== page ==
Social Security And Free Movement
Since the early days of the EU, there have been EU Social Security measures that seek to facilitate the free movement of workers. In the absence of such coordinating measures, persons may fall between the social insurance and social security systems of a number of states in which they work, for example lacking sufficient contributions in each of them to achieve particular retirement and other benefits.
The EU rules on social insurance apply to the EU, EEA countries and to some extent) the United Kingdom. They secure the rights of nationals of EU/EEA states and also the nationals of other states who lawfully reside in the EU state concerned.
The basic principle is that workers are covered by the social insurance system of one country at a time and pay contributions there. There are social security institutions and rules which determine the appropriate country.The general principle is that it is the state where the person actually works whether as an employee or a self-employed person, whose rules apply, and contributions are paid there. This is the case irrespective of the place of residence.
Workers who have been posted abroad for less than two years may remain insured and pay contributions in the state from which they were posted. Where persons work simultaneously in more than one country, there are rules which determine which states system should apply where they should pay contributions.
The contributor has the same rights and obligations as nationals of the country where he or she is covered. They are entitled to equal treatment and may not be discriminated against relative to such nationals.
In claiming a Social Security benefit other previous periods of insurance work and residence in other countries are taken into account when required. It may be possible to become entitled to benefits in one state which may be paid while living in another state.
The EU has put in place contingency regulation that seeks to ensure that Social Security entitlements acquired by EU 27 nationals before Brexit are protected. It only applies after Brexit
To ensure the widest possible protection for people affected by the withdrawal, the Commission has proposed a unilateral coordinated contingency approach for all EU27 Member States. The Coordinated Approach goes further than the Regulation, covering also:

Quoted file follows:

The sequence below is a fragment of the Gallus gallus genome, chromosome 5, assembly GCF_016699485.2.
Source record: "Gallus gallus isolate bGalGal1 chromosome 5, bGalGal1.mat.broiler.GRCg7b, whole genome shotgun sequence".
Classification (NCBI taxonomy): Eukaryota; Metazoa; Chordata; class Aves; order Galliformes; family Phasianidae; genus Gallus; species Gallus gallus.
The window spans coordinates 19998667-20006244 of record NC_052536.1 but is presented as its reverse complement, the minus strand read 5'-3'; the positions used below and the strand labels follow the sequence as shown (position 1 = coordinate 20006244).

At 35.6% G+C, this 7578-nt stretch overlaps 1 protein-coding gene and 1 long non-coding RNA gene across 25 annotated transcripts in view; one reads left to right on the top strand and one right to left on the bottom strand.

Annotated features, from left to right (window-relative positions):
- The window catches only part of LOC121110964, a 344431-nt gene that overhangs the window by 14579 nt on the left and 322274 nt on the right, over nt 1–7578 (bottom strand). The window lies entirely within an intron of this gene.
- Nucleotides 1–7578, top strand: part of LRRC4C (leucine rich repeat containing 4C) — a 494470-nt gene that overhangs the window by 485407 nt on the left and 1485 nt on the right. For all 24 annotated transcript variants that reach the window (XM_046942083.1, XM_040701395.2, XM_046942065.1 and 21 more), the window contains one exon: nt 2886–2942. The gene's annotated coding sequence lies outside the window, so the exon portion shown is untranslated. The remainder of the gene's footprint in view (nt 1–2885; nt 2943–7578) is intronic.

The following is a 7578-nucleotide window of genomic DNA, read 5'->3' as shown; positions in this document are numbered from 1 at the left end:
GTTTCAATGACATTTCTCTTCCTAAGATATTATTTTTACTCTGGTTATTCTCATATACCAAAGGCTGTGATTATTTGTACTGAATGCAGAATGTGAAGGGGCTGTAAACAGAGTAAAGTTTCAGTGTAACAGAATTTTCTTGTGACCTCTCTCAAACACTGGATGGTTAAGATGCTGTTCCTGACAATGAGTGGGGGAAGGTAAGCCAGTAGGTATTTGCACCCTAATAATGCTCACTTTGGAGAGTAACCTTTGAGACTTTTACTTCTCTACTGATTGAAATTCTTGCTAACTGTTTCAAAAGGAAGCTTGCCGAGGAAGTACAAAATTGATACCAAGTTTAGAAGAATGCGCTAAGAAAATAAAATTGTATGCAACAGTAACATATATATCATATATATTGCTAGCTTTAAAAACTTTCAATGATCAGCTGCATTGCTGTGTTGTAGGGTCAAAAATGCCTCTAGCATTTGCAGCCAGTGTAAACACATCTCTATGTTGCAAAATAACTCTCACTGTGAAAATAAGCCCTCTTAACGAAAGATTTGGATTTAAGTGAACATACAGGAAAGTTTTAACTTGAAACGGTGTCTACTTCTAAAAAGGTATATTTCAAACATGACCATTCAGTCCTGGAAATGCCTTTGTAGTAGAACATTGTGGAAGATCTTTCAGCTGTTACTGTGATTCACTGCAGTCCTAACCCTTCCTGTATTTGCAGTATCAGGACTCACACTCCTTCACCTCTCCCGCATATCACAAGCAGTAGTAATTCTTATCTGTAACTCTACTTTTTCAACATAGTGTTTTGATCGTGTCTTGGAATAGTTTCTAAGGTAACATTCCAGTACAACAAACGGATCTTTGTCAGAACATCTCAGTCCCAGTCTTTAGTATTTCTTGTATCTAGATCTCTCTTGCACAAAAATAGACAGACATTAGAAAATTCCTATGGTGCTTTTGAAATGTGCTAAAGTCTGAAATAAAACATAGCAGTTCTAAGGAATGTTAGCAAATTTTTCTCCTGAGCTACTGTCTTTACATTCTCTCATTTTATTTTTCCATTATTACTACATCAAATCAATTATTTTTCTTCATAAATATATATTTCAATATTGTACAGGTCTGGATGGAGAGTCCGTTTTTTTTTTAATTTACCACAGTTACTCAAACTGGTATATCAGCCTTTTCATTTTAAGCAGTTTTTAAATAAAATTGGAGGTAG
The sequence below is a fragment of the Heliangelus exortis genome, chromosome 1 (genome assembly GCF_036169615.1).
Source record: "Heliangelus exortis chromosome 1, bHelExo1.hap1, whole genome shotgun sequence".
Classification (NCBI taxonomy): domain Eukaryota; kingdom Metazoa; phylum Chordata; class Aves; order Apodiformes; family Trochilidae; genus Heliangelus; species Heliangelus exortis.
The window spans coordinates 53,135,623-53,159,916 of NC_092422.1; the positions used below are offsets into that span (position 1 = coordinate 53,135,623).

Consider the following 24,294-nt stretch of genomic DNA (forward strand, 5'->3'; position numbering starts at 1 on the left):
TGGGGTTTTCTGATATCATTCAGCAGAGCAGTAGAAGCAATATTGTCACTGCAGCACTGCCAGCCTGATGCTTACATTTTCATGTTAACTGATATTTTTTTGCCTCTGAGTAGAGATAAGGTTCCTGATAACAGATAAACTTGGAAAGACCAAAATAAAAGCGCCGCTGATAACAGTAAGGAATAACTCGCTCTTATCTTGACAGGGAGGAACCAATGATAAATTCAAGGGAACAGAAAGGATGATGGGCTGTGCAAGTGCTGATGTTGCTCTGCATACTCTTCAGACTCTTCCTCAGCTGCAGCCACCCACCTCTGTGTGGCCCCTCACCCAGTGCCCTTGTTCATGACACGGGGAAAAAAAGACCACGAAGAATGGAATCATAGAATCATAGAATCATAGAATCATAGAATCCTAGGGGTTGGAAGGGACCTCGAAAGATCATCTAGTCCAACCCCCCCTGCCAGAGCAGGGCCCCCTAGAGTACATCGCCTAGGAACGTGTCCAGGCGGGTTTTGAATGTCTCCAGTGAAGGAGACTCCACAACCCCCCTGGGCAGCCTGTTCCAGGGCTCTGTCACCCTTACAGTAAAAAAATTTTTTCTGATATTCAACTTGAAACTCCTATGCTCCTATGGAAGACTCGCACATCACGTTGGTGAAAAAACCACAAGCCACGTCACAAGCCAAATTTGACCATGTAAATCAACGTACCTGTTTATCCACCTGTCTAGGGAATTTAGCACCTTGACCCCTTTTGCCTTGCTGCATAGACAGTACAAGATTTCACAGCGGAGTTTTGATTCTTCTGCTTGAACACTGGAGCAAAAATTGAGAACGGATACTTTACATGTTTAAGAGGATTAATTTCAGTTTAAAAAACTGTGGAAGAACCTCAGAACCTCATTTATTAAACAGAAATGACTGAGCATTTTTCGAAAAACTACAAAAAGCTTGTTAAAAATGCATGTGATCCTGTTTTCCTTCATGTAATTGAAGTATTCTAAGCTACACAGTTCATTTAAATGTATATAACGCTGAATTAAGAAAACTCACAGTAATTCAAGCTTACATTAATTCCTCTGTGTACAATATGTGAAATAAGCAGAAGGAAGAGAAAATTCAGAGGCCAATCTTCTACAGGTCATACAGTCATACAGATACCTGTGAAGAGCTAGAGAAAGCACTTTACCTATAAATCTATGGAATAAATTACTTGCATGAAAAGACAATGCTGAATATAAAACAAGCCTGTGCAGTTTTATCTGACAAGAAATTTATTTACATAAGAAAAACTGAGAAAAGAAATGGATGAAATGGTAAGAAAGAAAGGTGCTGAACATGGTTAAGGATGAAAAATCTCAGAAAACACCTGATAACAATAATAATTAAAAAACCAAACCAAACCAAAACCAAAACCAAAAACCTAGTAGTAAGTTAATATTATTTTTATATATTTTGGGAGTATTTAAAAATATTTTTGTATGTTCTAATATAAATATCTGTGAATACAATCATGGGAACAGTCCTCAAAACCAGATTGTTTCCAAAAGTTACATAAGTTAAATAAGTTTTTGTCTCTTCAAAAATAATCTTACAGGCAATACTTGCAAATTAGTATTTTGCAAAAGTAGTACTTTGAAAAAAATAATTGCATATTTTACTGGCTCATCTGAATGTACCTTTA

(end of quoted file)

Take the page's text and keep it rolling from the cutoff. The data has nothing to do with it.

- Exportation of old-age pensions to the United Kingdom;
- Reimbursements of healthcare and costs related to unemployment benefits for frontier workers that are ongoing at the time of withdrawal;
- Reimbursement requests after the withdrawal date for medical treatments provided before withdrawal;
- Medical treatment that is ongoing on the withdrawal date;
- Reimbursement requests after the withdrawal for unemployment benefits to frontier workers residing in the UK but working in the EU27 provided by the United Kingdom before withdrawal.
Individual Member States can decide to go further.
In its no deal note planning the UK had announced similar measures for a period after a no deal Brexit.
UK Irish Agreement 2019
The UK and Ireland entered a bilateral arrangement in 2019, effectively replicating the EU arrangements as between Ireland and the UK. It applies to UK and Irish nationals only. It essentially preserves the EU position as between Ireland and the UK nationals
If a person is working in both Ireland and the UK and lives in Ireland, social security contributions will be payable in Ireland, so long as he pursues a substantial part of his employment activity there, just as before.If a person becomes unemployed having recently worked in Ireland and previously in the UK and needs to rely on his UK contributions to qualify for jobseekers benefit in Ireland, he will continue to be recognised as before.
If a person lives in Ireland and works in the UK and becomes fully unemployed, Ireland will be responsible for paying jobseeker’s benefit. If the working days of such a person are reduced and they become partially or intermittently unemployed, the UK will be responsible for paying any entitlements.